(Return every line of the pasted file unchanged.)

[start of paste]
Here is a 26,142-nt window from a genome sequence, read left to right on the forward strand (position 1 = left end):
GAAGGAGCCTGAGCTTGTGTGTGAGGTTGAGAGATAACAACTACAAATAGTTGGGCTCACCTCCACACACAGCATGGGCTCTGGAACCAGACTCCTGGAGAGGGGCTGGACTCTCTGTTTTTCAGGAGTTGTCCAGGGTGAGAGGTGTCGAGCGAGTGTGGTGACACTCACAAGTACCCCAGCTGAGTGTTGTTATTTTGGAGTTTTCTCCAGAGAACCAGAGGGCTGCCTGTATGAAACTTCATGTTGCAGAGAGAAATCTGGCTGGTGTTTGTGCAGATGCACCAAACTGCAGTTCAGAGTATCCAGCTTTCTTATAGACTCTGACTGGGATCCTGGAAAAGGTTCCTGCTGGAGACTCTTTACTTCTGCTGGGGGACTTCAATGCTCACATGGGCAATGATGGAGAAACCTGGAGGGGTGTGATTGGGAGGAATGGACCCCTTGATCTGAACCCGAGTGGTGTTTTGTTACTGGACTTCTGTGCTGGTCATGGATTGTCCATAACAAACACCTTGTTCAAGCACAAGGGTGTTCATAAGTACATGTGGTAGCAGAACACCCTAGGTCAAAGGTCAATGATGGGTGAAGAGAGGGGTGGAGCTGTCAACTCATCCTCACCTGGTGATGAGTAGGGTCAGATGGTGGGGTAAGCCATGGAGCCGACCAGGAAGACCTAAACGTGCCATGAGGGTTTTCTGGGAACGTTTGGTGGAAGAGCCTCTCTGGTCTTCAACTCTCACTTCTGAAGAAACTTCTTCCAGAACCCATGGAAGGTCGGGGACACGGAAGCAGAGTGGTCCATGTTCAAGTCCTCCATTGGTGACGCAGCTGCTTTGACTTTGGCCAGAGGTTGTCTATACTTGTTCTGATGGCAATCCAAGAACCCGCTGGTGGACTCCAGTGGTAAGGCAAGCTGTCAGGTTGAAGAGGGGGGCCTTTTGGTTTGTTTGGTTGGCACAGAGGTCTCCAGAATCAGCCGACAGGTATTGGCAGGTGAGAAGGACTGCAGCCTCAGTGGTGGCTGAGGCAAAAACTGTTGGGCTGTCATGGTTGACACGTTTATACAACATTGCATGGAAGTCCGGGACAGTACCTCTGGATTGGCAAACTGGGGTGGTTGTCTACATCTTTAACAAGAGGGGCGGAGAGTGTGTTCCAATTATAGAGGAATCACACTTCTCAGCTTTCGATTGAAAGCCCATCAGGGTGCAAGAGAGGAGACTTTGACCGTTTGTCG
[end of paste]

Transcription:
Here is a 26,142-nt window from a genome sequence, read left to right on the forward strand (position 1 = left end):
GAAGGAGCCTGAGCTTGTGTGTGAGGTTGAGAGATAACAACTACAAATAGTTGGGCTCACCTCCACACACAGCATGGGCTCTGGAACCAGACTCCTGGAGAGGGGCTGGACTCTCTGTTTTTCAGGAGTTGTCCAGGGTGAGAGGTGTCGAGCGAGTGTGGTGACACTCACAAGTACCCCAGCTGAGTGTTGTTATTTTGGAGTTTTCTCCAGAGAACCAGAGGGCTGCCTGTATGAAACTTCATGTTGCAGAGAGAAATCTGGCTGGTGTTTGTGCAGATGCACCAAACTGCAGTTCAGAGTATCCAGCTTTCTTATAGACTCTGACTGGGATCCTGGAAAAGGTTCCTGCTGGAGACTCTTTACTTCTGCTGGGGGACTTCAATGCTCACATGGGCAATGATGGAGAAACCTGGAGGGGTGTGATTGGGAGGAATGGACCCCTTGATCTGAACCCGAGTGGTGTTTTGTTACTGGACTTCTGTGCTGGTCATGGATTGTCCATAACAAACACCTTGTTCAAGCACAAGGGTGTTCATAAGTACATGTGGTAGCAGAACACCCTAGGTCAAAGGTCAATGATGGGTGAAGAGAGGGGTGGAGCTGTCAACTCATCCTCACCTGGTGATGAGTAGGGTCAGATGGTGGGGTAAGCCATGGAGCCGACCAGGAAGACCTAAACGTGCCATGAGGGTTTTCTGGGAACGTTTGGTGGAAGAGCCTCTCTGGTCTTCAACTCTCACTTCTGAAGAAACTTCTTCCAGAACCCATGGAAGGTCGGGGACACGGAAGCAGAGTGGTCCATGTTCAAGTCCTCCATTGGTGACGCAGCTGCTTTGACTTTGGCCAGAGGTTGTCTATACTTGTTCTGATGGCAATCCAAGAACCCGCTGGTGGACTCCAGTGGTAAGGCAAGCTGTCAGGTTGAAGAGGGGGGCCTTTTGGTTTGTTTGGTTGGCACAGAGGTCTCCAGAATCAGCCGACAGGTATTGGCAGGTGAGAAGGACTGCAGCCTCAGTGGTGGCTGAGGCAAAAACTGTTGGGCTGTCATGGTTGACACGTTTATACAACATTGCATGGAAGTCCGGGACAGTACCTCTGGATTGGCAAACTGGGGTGGTTGTCTACATCTTTAACAAGAGGGGCGGAGAGTGTGTTCCAATTATAGAGGAATCACACTTCTCAGCTTTCGATTGAAAGCCCATCAGGGTGCAAGAGAGGAGACTTTGACCGTTTGTCG